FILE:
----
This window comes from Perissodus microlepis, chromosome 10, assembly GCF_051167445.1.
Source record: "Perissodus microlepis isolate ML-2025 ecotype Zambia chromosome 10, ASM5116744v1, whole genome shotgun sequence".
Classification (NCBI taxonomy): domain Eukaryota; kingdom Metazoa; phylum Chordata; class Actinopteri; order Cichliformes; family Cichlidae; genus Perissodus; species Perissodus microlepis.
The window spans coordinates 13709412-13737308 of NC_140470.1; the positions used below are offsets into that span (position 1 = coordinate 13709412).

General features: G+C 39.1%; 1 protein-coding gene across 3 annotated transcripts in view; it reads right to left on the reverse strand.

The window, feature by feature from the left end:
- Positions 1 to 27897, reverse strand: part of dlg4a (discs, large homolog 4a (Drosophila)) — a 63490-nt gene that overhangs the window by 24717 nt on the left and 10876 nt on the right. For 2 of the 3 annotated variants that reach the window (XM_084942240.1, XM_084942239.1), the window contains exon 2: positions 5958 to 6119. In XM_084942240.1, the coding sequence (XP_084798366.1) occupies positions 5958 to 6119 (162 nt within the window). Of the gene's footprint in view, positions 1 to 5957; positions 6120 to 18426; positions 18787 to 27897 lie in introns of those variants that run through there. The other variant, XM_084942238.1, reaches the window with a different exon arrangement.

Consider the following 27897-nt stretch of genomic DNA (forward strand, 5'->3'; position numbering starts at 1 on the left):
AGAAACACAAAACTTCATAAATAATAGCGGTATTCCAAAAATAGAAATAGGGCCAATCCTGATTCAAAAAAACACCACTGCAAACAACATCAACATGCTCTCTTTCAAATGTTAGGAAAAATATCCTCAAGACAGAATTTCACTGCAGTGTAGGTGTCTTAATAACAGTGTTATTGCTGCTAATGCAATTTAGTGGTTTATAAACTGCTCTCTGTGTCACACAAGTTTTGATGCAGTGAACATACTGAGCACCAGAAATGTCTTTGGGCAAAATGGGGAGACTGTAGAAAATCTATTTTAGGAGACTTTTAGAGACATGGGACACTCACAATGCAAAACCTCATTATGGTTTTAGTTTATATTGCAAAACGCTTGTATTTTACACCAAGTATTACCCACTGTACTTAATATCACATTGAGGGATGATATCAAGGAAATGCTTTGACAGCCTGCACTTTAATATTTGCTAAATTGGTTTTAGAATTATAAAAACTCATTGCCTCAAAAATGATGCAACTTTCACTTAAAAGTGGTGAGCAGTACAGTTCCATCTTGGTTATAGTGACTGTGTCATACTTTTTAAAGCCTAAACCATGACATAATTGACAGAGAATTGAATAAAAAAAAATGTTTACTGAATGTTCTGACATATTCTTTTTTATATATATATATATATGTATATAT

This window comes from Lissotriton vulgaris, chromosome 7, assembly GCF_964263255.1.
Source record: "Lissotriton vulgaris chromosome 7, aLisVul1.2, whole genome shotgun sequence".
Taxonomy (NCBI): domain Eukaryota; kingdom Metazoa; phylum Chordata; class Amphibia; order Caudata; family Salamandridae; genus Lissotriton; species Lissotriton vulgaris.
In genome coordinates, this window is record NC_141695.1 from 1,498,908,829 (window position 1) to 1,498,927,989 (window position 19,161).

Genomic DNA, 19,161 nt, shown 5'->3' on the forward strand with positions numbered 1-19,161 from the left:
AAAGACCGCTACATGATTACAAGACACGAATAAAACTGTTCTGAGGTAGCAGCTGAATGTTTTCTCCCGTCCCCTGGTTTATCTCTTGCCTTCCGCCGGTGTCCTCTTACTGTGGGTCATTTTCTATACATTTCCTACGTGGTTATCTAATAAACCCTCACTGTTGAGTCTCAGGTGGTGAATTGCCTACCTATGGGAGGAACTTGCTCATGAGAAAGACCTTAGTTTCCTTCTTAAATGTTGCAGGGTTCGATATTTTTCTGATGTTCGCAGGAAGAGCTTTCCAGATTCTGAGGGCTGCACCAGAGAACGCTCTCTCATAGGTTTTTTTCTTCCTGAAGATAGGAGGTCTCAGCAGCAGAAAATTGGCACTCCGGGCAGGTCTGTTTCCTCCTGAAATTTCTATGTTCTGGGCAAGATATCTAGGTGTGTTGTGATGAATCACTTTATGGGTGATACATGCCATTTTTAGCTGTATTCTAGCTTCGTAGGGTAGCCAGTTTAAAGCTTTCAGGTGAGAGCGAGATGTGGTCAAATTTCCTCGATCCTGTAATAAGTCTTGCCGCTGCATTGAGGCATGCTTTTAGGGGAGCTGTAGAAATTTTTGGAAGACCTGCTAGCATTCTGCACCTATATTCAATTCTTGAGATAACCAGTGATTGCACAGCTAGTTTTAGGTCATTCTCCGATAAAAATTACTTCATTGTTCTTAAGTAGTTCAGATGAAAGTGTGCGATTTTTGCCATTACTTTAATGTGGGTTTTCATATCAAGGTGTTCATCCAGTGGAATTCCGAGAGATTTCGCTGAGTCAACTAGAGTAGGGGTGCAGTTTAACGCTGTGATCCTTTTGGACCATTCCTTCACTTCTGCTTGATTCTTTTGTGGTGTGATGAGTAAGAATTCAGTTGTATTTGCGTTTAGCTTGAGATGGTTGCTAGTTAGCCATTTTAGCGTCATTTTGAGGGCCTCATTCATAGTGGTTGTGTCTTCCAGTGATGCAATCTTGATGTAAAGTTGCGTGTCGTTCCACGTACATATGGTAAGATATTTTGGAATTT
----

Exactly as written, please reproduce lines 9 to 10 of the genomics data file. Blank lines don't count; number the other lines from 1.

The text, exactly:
AGAAACACAAAACTTCATAAATAATAGCGGTATTCCAAAAATAGAAATAGGGCCAATCCTGATTCAAAAAAACACCACTGCAAACAACATCAACATGCTCTCTTTCAAATGTTAGGAAAAATATCCTCAAGACAGAATTTCACTGCAGTGTAGGTGTCTTAATAACAGTGTTATTGCTGCTAATGCAATTTAGTGGTTTATAAACTGCTCTCTGTGTCACACAAGTTTTGATGCAGTGAACATACTGAGCACCAGAAATGTCTTTGGGCAAAATGGGGAGACTGTAGAAAATCTATTTTAGGAGACTTTTAGAGACATGGGACACTCACAATGCAAAACCTCATTATGGTTTTAGTTTATATTGCAAAACGCTTGTATTTTACACCAAGTATTACCCACTGTACTTAATATCACATTGAGGGATGATATCAAGGAAATGCTTTGACAGCCTGCACTTTAATATTTGCTAAATTGGTTTTAGAATTATAAAAACTCATTGCCTCAAAAATGATGCAACTTTCACTTAAAAGTGGTGAGCAGTACAGTTCCATCTTGGTTATAGTGACTGTGTCATACTTTTTAAAGCCTAAACCATGACATAATTGACAGAGAATTGAATAAAAAAAAATGTTTACTGAATGTTCTGACATATTCTTTTTTATATATATATATATATGTATATAT

This window comes from Lissotriton vulgaris, chromosome 7, assembly GCF_964263255.1.